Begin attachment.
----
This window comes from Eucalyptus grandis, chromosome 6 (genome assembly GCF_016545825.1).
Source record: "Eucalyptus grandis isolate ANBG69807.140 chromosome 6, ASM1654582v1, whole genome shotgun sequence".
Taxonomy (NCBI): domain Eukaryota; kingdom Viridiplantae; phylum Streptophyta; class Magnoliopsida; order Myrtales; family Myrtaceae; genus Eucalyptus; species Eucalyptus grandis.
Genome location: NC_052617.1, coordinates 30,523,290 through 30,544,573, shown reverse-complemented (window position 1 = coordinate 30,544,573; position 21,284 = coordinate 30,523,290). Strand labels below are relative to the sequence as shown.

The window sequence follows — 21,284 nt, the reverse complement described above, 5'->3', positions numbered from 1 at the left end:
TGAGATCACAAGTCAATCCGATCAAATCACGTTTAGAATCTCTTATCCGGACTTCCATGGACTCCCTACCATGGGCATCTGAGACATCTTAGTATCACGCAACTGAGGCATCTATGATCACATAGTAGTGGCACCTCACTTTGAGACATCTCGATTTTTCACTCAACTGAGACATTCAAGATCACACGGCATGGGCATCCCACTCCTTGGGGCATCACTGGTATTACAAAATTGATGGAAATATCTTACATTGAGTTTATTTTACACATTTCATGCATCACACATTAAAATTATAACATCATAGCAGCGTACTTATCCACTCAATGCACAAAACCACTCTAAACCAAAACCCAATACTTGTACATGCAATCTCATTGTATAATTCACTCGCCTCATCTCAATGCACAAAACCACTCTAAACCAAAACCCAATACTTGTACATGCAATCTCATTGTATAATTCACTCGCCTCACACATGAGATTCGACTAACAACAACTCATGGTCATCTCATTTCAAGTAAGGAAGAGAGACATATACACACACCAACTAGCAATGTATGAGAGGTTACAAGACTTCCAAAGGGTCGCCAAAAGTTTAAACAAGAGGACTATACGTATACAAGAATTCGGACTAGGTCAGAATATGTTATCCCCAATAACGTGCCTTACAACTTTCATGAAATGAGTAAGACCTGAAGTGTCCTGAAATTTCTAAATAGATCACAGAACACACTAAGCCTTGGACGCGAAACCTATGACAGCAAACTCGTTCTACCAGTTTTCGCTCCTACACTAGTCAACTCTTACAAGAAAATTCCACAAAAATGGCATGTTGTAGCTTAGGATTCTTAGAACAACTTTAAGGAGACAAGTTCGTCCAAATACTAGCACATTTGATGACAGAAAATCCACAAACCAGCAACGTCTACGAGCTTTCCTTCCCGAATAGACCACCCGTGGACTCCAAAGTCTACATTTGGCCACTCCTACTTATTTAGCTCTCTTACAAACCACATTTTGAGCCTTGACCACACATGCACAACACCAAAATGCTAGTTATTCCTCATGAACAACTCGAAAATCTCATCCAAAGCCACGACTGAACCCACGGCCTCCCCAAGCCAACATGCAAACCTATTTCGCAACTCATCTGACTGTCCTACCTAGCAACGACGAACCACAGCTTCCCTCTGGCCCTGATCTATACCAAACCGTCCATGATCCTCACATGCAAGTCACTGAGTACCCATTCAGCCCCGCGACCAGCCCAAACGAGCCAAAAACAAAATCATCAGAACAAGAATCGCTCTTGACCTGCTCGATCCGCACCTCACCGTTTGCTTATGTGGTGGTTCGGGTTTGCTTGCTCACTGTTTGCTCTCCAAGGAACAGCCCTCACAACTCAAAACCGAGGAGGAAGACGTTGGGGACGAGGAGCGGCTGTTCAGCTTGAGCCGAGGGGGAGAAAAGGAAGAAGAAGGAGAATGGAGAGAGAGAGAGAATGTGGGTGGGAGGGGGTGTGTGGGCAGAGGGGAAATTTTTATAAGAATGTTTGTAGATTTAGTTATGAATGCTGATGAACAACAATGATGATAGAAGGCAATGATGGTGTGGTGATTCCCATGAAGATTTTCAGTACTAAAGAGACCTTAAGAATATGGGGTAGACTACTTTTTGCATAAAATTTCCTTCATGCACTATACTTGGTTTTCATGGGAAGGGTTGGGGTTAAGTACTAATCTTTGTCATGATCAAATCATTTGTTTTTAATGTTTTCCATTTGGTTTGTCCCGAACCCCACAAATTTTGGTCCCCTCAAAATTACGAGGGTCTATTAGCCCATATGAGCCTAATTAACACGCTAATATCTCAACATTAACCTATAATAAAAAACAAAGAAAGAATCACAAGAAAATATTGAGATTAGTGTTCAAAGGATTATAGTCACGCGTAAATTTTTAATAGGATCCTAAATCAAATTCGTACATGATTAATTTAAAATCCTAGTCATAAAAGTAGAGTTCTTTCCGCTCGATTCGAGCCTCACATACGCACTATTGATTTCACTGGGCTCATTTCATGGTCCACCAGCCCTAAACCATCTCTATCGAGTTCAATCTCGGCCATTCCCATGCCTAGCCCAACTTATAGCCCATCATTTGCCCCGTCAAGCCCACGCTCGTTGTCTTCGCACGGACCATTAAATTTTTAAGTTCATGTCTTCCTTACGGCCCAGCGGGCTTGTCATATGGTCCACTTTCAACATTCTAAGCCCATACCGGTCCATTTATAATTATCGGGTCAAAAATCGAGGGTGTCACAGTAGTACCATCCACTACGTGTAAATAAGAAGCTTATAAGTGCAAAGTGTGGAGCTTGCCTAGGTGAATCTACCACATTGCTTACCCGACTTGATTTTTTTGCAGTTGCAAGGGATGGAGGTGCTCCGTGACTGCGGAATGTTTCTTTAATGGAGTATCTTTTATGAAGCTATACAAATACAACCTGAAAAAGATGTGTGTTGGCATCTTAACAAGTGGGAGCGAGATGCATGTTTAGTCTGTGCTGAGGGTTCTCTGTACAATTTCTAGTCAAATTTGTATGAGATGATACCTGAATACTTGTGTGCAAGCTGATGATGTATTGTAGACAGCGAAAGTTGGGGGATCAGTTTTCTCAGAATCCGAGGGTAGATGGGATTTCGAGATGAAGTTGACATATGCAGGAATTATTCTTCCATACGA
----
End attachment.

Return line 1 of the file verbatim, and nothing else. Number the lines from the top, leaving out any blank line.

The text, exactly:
This window comes from Eucalyptus grandis, chromosome 6 (genome assembly GCF_016545825.1).